Last week, Victoria Villarruel, Milei’s running mate, held an event aimed at drawing attention to left-wing guerrilla violence in the 1970s. massed outside the gatheringdenouncing the politician’s alleged defense of fascist authoritarianism.
“Those of us who are older and lived through the dictatorship know what state terrorism did,” said Beatriz Olhasso, a retiree from Buenos Aires. declared to the Spanish daily El Pais. “It is no coincidence for me that Milei’s vice-presidential candidate addresses very young children, who have not experienced this moment and who feel that we owe them something of these 40 years of democracy because they have precarious jobs and live poorly. »
The reactionary zeal that led to Pinochet’s coup can be seen in various democracies around the world, including the United States. Some members of the Proud Boys, the white supremacist hate group that participated in the January 6, 2021 insurrection at the Capitol, wear patches that read “RWDS” – a nod to “right-wing death squads » Latin Americans tacitly supported. by Washington during the Cold War. “Pinochet has come down to us as the perfect, caricatured reference for the apocalyptic villains of democracy, particularly the hellhounds who exploit the fear of Communism“, » wrote veteran Latin America observer Tim Padgett.adding that “Pinochet would have been proud of the Proud Boys.”
And for the American left, the coup is a constant reminder of the dark legacy of American foreign policy. A recent delegation of left-wing Democratic lawmakers visited several Latin American countries, including Chile, and echoed long-standing Chilean calls for the United States to declassify secret documents related to U.S. activities that allegedly may have encouraged the 1973 coup d’état. (The State Department recently declassified two relevant top-secret documents from the Nixon administration.)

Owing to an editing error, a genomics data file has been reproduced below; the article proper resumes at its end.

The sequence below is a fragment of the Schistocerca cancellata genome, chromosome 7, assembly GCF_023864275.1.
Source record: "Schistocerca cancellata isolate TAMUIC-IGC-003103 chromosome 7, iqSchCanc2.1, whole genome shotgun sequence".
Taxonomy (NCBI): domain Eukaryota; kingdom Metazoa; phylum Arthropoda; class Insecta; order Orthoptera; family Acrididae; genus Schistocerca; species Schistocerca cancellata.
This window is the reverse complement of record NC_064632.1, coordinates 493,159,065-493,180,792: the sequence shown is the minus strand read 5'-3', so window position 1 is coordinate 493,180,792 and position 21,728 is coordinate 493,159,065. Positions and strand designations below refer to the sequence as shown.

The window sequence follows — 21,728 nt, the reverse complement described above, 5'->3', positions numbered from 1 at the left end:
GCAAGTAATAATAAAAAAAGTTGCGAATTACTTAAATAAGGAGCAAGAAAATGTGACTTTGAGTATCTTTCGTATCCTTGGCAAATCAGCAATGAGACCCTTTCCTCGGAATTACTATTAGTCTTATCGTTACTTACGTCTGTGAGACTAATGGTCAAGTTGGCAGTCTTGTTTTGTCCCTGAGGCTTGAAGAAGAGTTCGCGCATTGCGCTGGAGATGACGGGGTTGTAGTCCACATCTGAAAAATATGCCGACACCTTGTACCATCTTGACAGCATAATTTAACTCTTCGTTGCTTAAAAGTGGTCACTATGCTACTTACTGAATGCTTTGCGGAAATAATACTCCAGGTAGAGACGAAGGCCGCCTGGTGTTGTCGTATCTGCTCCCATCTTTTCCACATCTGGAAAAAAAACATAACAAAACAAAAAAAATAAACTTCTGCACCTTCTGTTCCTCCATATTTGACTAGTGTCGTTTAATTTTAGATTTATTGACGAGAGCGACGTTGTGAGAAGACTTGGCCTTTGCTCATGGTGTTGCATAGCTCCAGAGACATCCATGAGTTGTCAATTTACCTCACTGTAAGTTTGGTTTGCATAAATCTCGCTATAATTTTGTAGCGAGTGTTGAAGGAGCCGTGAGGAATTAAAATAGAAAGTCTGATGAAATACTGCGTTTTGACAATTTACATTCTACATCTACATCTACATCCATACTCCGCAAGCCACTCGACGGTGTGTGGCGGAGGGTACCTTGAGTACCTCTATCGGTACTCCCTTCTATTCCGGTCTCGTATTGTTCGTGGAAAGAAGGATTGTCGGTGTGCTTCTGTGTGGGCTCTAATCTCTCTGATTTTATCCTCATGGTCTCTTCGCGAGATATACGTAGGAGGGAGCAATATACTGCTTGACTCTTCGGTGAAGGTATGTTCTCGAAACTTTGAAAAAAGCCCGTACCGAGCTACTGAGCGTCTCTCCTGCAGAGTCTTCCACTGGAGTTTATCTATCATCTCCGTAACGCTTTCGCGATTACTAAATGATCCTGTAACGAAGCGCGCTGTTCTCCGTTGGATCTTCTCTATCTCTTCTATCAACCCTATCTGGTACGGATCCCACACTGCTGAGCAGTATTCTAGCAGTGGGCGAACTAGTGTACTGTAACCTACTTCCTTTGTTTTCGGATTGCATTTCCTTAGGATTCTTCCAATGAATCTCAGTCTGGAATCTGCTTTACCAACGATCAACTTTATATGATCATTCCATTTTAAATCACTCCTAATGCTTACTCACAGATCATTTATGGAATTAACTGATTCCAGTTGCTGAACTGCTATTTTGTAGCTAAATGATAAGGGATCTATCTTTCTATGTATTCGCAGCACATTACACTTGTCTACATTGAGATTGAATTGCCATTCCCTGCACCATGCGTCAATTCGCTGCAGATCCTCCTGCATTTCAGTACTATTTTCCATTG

Rep. Alexandria Ocasio-Cortez (D-N.Y.), who participated in the trip, highlighted ongoing connections between those who harbor nostalgia for Latin American dictatorship and the Trump movement at home.
“American far-right and fascist movements have worked extremely hard to export many of their tactics and goals throughout Latin America. » she told the left-wing magazine Jacobin. “We saw it in Brazil, famously, with (former President Jair) Bolsonaro and the January 8 attack on their capital. But in Chile this situation is also very widespread. One way we see this is the desire to erase history.
That’s more the reason, Ocasio-Cortez added, for “the United States to be able to declassify this information, to say that there was outside involvement, that this is something that happened and that was incredibly unfair.”
Boric, who faces many political difficulties since his victory in the 2021 elections, has made the case for democracy – and against the apologia for the coup – in a speech on Monday.
“Reconciliation is not achieved through neutrality or distance but through an unequivocal position alongside those who have been victims of horror,” he said. “Reconciliation, dear compatriots, does not imply attempting to assimilate responsibilities between victims and perpetrators. »